Our previous article, Life science marketing: why CX matters most, talked about why a customer experience strategy is so powerful for pharma and biotech marketers. In this article, we show you how to implement one.

Recap: what is CX and why is it so important for life sciences?

Customer experience (CX) is how customers interact with your company at every touchpoint along their purchasing journey. With 70% of buying experiences based on how the customer feels they are treated (McKinsey), it’s no longer a ‘nice-to-have’. CX is a powerful loyalty builder and can help you increase website conversions, while attracting better strategic partners, investors, medical trialists and staff.

Sounds good, right? So, how do you put proper CX in place?

 

Step 1. Research:

Like any successful strategy, you need to know the problems before you can find the solution. And, the best way of understanding your customer’s experience of your company? Speak to them.

Through primary research you will hear first-hand which touchpoints they actually interact with, where the pain points are, and what they expect from you.

For example, your promotional communication may be working wonders, but your website could be letting you down. Or, maybe they can’t set up an account, so can’t easily repeat past orders, putting them through a laborious purchasing process every time. There could be a whole host of things that you will never find out, unless the customer tells you.

Now’s also the time for thorough competitor research. Get an impartial review on what’s working for your market leaders, how your own CX compares, and where the opportunities lie.

 

Step 2. Data Analysis:

You’ve got your customer insights; now dig deeper.

Use analytics to study their behaviour flows and create a journey map, illustrating every touch point along the way. Where are they joining and where are they going? Where are the high bounce rates, or where are they getting stuck? Where are you communicating with them, and what impact does it have?

You should cross-reference your journey map with insights from your primary research to get the full picture. It might even identify pain points that customers don’t consciously recognise, like slow loading speeds or weak related product offerings.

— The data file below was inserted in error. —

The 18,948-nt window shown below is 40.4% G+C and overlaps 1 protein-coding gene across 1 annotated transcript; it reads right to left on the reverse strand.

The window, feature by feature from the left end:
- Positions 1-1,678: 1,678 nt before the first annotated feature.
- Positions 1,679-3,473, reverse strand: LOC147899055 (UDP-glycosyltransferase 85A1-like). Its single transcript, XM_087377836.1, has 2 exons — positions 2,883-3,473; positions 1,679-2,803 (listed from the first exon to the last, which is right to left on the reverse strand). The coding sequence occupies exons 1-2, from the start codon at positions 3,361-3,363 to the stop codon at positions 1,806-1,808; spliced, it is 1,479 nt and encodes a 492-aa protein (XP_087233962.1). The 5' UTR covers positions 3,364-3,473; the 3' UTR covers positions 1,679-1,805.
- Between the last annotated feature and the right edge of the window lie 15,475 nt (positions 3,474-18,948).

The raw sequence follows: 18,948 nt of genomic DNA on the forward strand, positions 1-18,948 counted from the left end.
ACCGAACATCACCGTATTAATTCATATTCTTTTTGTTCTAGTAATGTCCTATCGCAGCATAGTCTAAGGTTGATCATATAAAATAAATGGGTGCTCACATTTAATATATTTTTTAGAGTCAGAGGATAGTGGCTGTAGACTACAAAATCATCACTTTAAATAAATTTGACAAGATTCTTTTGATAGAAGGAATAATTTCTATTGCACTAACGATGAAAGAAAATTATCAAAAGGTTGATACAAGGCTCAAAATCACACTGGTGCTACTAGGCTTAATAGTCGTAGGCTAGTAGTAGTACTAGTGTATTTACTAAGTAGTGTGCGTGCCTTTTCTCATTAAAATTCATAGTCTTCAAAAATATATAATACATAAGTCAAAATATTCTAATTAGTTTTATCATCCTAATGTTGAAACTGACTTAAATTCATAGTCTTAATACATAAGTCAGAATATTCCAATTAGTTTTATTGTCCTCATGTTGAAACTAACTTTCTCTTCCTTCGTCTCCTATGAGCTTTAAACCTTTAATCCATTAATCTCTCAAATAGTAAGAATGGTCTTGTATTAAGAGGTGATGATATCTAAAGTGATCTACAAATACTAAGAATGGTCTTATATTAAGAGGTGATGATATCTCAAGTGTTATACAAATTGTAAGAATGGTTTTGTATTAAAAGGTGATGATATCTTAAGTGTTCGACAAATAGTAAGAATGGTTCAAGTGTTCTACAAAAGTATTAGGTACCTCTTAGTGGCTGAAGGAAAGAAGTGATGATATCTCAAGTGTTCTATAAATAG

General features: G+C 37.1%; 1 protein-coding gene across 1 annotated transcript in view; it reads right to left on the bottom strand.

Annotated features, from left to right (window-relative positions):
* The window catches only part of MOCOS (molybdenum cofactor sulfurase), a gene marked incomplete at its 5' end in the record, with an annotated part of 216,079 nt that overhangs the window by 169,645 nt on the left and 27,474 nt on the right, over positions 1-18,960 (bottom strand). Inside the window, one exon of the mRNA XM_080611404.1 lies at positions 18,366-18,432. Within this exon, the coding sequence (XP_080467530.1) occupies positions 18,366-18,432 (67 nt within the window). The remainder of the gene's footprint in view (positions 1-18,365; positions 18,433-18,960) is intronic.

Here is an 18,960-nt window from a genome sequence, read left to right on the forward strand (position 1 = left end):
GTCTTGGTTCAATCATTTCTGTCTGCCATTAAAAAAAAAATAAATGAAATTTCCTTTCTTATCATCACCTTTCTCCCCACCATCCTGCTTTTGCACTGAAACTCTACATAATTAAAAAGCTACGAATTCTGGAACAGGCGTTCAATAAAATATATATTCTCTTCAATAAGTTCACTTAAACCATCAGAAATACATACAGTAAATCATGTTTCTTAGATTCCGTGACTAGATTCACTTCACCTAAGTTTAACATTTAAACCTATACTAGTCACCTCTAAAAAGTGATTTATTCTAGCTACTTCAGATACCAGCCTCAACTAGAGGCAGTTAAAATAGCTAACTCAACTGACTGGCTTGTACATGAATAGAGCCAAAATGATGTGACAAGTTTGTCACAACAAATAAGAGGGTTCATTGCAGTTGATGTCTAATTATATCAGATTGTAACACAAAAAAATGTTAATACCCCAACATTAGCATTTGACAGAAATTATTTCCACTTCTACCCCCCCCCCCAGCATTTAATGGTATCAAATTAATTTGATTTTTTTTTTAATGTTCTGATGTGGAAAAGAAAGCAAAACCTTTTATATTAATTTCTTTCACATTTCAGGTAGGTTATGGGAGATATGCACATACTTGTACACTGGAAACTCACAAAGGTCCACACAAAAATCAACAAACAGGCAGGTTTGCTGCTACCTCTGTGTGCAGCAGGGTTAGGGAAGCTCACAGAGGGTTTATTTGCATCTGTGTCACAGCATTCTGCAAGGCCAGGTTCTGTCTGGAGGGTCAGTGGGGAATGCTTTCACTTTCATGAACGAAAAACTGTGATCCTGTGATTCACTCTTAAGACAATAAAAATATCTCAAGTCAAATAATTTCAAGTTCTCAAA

Don’t forget to also highlight what you’re doing well and build on the positives.

 

Step 3. Strategic Design:

Now you know what your customers think of you, why poor CX might be happening and where the opportunities lie, this is your chance to go above and beyond. Don’t just fix the pain points, use behavioural economics and aim for the stars.

For example, the life science market is incredibly competitive, with many me-too products creating notoriously large, complicated offerings. Consider implementing these choice architecture examples to influence buyer behaviour and improve CX:

Behavioural Economics: Default Products in CX

Default products

It’s proven we are more likely to buy the product that’s set to default. Why? Psychology tells us it’s an expert’s recommendation; it’s part of the status quo (FOMO, anyone, everyone?); And it means we don’t have to bother thinking. Use their previous order history to set default products.

Behavioural Economics: Mapping Products

Mapping

Help your customers easily separate the wheat from the chaff by filtering products by their own requirements, for example, brand, min - max price, experimental stage, customer rating, etc.

Behavioural Economics: Chunking Information

Chunking

Break down the all the long-winded tasks of ordering into manageable pieces. Remember, this is about the whole CX, so consider the bigger picture. Are there legal-requirements for certain products, and if so, would breaking the approval process down into small steps make it easier? What about signing up for a customer account?

Behavioural Economics: Incentives (Coffee Shop Rewards Example)

Incentives

Why choose you over a competitor if all products are essentially the same? Consider the loyalty reward system clothes retailers or supermarkets use, earning a point for every £1 you spend, but think how this could be tailored for a B2B customer sat in a lab.

Behavioural Economics: Cross-selling Products (Online Shop Example)

Cross-selling

Here’s where basic AI can help again. Use their order history to automatically suggest relevant products, or products that are commonly bought together, to increase basket value.

So, those were the three basic stages of a successful CX strategy. Research. Analyse. Design. Speak to Lightbulb, the CX experts, today to help you put them in place.

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Ryan

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